Home > Problem of the Week > Archive List > Detail

<< Prev 11/24/2013 Next >>

Algebra and Geometry: Re-United in Marriage?

The MathLint for this week discusses the failed marriage between algebra and geometry, while the MathQuote offers a sinister reason for the split.

The following problems ask you to explore the possible reconcilliation of the two...with each experience hand-picked to show the power of both algebra and geometry...separately and together.

Your Task: For each Conjecture or Problem, prove or solve it twice, once using algebra and once using geometry. Are you up to it?

Conjecture 1: In any quadrilateral, the lines joining the mid-points of opposite sides bisect each other.

Conjecture 2: In a parallelogram, if the diagonals are congruent, then the parallelogram is a rectangle.

Conjecture 3: In any quadrilateral, the lines joining the midpoints of adjacent sides form a parallelogram.

Conjecture 4: Any angle inscribed in a semicircle is a right angle.

Problem 1: Two cities C1 and C2 are 100 miles apart. One automobile starts from C1 at a certain time and travels toward C2 at the constant rate of 30 mph. A second automobile leaves C2 an hour after the departure of the first from C1 and travels toward C1 at the constant rate of 45 mph. when, and how far from C1, will the two automobiles meet?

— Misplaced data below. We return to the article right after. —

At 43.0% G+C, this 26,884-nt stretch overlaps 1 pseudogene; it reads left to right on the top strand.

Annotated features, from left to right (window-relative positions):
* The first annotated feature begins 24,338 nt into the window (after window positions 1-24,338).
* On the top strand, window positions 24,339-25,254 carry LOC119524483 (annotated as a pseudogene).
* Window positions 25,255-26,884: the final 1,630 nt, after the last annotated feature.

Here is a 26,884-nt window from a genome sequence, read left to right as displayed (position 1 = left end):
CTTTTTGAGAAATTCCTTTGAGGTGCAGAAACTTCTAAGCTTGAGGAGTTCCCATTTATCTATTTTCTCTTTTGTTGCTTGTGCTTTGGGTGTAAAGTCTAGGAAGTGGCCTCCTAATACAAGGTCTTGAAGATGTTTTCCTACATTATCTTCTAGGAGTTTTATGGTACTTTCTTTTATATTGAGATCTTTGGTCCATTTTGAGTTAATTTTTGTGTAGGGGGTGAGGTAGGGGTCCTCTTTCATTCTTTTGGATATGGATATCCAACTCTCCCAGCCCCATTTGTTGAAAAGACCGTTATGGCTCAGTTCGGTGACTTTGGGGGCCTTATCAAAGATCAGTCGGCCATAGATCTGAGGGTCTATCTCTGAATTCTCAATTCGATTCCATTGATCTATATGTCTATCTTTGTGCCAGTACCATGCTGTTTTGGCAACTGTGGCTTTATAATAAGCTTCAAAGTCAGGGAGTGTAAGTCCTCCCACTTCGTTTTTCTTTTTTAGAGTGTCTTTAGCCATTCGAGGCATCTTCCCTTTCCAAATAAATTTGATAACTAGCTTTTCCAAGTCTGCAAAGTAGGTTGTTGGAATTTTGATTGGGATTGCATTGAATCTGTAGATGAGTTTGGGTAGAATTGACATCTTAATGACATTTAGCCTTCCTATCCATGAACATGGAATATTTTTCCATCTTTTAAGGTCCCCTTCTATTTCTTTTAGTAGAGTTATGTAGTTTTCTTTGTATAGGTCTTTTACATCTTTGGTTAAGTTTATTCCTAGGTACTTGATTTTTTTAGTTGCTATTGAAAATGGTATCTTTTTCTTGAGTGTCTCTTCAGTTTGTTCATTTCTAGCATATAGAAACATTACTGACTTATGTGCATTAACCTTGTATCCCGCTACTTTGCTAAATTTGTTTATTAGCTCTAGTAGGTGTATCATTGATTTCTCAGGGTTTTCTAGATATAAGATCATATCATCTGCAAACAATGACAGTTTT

Problem 2: Two men, A and B, can do a job in 4 days, working together. At the end of 2 1/2 days, however, B quits the job, whereupon A works alone and finishes it in 5 days. How long would it take A to accomplish the whole job with no help from B?


Source: Adapted from G. Merriman's To Discover Mathematics, 1942, pp. 161-184

Hint: For each conjectures, a good place to begin is to explore it using Geometers SketchPad.

For the conjectures, key needs are to label all relevant points so that you can invoke both algebraic and geometric ideas.

For the problems, the unusual task is to somehow represent them geometrically. Think "graph" using linear equations....


Solution Commentary: I refuse to spoil your opportunity to "re-wed" algebra and geometry. But, if you need help, consider Merriman's text, pp. 161-184, where he gives a detailed analysis of each approach, algebraically and geometrically. You should be able to find an electronic copy of the text on-line.